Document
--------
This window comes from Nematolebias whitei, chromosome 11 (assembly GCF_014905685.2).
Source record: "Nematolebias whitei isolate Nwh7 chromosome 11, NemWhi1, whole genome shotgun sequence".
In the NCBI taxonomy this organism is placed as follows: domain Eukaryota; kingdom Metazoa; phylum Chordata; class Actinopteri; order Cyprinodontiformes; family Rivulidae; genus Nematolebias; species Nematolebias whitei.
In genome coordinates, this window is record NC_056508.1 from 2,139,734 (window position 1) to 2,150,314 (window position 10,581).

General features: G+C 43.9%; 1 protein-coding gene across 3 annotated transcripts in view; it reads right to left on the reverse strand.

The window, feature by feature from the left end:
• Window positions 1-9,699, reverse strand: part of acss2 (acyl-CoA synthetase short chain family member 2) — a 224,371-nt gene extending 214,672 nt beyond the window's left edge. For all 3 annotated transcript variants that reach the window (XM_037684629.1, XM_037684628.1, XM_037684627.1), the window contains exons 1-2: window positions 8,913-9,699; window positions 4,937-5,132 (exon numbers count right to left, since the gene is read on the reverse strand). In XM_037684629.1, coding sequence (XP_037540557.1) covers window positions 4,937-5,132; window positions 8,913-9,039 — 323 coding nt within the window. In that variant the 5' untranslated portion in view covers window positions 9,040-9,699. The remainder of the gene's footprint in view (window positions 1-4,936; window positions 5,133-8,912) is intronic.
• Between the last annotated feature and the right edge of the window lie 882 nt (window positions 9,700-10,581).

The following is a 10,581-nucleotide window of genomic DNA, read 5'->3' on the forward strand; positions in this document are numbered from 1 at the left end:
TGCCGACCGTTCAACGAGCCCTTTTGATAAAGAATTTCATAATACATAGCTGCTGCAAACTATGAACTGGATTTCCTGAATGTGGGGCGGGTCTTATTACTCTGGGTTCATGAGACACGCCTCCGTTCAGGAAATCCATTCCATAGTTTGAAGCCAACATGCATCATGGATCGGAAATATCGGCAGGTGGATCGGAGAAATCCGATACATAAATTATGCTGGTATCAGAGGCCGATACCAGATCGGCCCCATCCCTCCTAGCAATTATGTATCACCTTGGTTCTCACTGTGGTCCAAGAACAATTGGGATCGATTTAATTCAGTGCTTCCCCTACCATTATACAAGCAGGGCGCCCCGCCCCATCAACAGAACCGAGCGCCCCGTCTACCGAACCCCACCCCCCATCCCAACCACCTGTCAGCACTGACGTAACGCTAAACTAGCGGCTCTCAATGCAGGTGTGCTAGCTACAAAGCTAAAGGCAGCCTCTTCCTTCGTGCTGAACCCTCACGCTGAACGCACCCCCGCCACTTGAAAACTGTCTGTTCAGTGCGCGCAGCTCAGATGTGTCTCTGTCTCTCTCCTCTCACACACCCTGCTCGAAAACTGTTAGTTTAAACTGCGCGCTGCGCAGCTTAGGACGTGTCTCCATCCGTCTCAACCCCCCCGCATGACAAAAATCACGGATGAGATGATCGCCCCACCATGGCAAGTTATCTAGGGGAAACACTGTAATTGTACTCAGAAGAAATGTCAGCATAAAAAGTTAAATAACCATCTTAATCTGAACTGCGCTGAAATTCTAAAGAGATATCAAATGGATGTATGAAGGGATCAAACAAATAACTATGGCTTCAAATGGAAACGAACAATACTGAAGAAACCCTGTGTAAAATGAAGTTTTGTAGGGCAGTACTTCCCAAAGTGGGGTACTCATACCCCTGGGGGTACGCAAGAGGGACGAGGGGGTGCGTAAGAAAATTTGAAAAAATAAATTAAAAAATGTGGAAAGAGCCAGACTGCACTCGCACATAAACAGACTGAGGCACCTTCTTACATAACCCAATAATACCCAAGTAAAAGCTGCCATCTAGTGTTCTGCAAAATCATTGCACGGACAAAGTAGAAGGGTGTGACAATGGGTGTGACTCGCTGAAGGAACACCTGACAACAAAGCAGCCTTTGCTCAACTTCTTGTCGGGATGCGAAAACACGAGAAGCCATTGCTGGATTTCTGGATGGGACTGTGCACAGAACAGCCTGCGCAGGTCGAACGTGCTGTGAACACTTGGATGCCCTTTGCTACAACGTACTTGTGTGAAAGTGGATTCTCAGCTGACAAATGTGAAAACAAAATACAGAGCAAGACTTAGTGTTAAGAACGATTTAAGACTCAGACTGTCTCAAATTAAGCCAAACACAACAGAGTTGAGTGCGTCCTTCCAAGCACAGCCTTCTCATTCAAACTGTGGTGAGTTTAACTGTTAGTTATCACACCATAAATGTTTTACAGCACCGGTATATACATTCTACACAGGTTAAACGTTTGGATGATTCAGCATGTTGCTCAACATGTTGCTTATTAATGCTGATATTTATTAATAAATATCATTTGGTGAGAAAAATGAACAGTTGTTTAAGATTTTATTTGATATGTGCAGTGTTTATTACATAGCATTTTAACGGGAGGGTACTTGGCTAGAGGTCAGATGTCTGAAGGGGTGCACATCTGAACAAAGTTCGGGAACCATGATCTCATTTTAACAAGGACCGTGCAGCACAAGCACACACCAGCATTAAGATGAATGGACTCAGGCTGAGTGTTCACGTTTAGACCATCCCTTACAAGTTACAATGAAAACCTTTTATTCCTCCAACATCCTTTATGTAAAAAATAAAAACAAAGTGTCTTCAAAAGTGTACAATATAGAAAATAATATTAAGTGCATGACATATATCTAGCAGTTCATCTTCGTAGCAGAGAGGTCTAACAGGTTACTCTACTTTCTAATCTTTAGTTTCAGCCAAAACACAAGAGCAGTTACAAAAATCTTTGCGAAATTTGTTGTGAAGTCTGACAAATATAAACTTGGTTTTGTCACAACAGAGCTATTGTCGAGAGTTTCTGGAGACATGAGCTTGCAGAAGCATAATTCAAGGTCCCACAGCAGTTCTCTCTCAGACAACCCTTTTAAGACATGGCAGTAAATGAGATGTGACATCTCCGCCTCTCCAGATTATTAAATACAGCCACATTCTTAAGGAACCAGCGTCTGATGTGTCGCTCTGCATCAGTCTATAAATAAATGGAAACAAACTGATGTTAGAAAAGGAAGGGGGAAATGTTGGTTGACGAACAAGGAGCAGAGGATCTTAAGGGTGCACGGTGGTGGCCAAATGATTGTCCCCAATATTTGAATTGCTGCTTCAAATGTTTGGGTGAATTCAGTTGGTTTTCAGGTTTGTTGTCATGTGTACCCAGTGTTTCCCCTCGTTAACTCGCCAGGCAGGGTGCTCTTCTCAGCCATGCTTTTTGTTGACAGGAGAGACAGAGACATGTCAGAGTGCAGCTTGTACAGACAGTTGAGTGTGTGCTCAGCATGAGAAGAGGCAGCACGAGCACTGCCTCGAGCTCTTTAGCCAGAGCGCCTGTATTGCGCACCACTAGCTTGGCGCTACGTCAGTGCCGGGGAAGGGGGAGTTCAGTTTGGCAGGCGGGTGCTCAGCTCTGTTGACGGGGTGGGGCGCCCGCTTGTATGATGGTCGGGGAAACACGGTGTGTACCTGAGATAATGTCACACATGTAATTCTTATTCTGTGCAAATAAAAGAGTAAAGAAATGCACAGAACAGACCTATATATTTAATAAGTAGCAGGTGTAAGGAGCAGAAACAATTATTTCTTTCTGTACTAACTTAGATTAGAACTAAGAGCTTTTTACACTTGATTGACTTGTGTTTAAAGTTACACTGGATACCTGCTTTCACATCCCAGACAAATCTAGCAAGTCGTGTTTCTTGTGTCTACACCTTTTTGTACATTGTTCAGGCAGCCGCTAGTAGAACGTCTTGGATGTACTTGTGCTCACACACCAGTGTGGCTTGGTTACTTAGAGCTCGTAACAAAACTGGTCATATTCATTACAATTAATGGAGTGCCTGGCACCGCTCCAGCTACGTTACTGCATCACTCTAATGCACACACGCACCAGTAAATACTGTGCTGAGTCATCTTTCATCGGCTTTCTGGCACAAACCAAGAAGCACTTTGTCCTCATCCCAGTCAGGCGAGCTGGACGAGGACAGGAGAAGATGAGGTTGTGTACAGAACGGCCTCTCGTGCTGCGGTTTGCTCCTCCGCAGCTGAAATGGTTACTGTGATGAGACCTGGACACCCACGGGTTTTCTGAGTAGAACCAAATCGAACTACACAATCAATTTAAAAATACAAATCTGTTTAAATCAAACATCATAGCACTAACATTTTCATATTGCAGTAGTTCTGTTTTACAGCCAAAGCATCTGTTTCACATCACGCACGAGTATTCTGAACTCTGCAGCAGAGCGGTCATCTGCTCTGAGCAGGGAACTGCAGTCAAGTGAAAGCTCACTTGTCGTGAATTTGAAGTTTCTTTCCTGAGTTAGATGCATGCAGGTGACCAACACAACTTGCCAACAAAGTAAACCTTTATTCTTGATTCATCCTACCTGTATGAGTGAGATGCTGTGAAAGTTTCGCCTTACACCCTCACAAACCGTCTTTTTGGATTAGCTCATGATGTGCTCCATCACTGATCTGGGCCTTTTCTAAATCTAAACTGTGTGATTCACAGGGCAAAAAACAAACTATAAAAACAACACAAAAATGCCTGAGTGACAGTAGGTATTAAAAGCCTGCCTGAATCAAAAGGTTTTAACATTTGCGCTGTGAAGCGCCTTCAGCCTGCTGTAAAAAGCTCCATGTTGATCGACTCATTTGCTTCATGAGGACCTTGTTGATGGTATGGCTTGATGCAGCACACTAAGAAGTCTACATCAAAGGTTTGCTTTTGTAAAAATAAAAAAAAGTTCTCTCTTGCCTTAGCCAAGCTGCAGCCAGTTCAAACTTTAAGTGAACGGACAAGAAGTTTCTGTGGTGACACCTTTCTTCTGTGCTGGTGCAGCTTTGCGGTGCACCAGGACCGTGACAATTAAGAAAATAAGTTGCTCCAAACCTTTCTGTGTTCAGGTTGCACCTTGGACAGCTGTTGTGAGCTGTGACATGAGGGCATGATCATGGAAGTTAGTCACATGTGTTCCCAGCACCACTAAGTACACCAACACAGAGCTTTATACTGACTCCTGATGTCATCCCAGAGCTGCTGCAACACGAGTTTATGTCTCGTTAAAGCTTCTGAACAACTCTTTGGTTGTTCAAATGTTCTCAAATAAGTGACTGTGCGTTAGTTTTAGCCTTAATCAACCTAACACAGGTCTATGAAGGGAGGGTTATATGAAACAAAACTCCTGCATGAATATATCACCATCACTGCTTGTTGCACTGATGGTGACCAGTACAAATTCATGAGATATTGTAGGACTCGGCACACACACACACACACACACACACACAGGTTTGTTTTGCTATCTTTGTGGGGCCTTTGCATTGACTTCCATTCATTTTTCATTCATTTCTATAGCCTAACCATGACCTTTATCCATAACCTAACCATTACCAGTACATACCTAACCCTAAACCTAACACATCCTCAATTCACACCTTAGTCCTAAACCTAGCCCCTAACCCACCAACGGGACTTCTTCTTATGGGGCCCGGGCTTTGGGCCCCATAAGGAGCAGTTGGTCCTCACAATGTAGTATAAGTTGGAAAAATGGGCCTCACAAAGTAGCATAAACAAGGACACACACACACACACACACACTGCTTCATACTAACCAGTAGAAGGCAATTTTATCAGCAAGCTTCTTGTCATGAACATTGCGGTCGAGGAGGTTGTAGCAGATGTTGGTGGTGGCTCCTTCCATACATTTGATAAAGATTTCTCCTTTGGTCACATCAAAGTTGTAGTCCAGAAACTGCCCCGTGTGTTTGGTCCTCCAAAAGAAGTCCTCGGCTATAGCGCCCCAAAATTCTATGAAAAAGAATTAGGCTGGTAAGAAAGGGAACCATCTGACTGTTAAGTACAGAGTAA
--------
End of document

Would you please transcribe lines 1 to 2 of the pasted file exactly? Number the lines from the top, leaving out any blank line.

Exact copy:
This window comes from Nematolebias whitei, chromosome 11 (assembly GCF_014905685.2).
Source record: "Nematolebias whitei isolate Nwh7 chromosome 11, NemWhi1, whole genome shotgun sequence".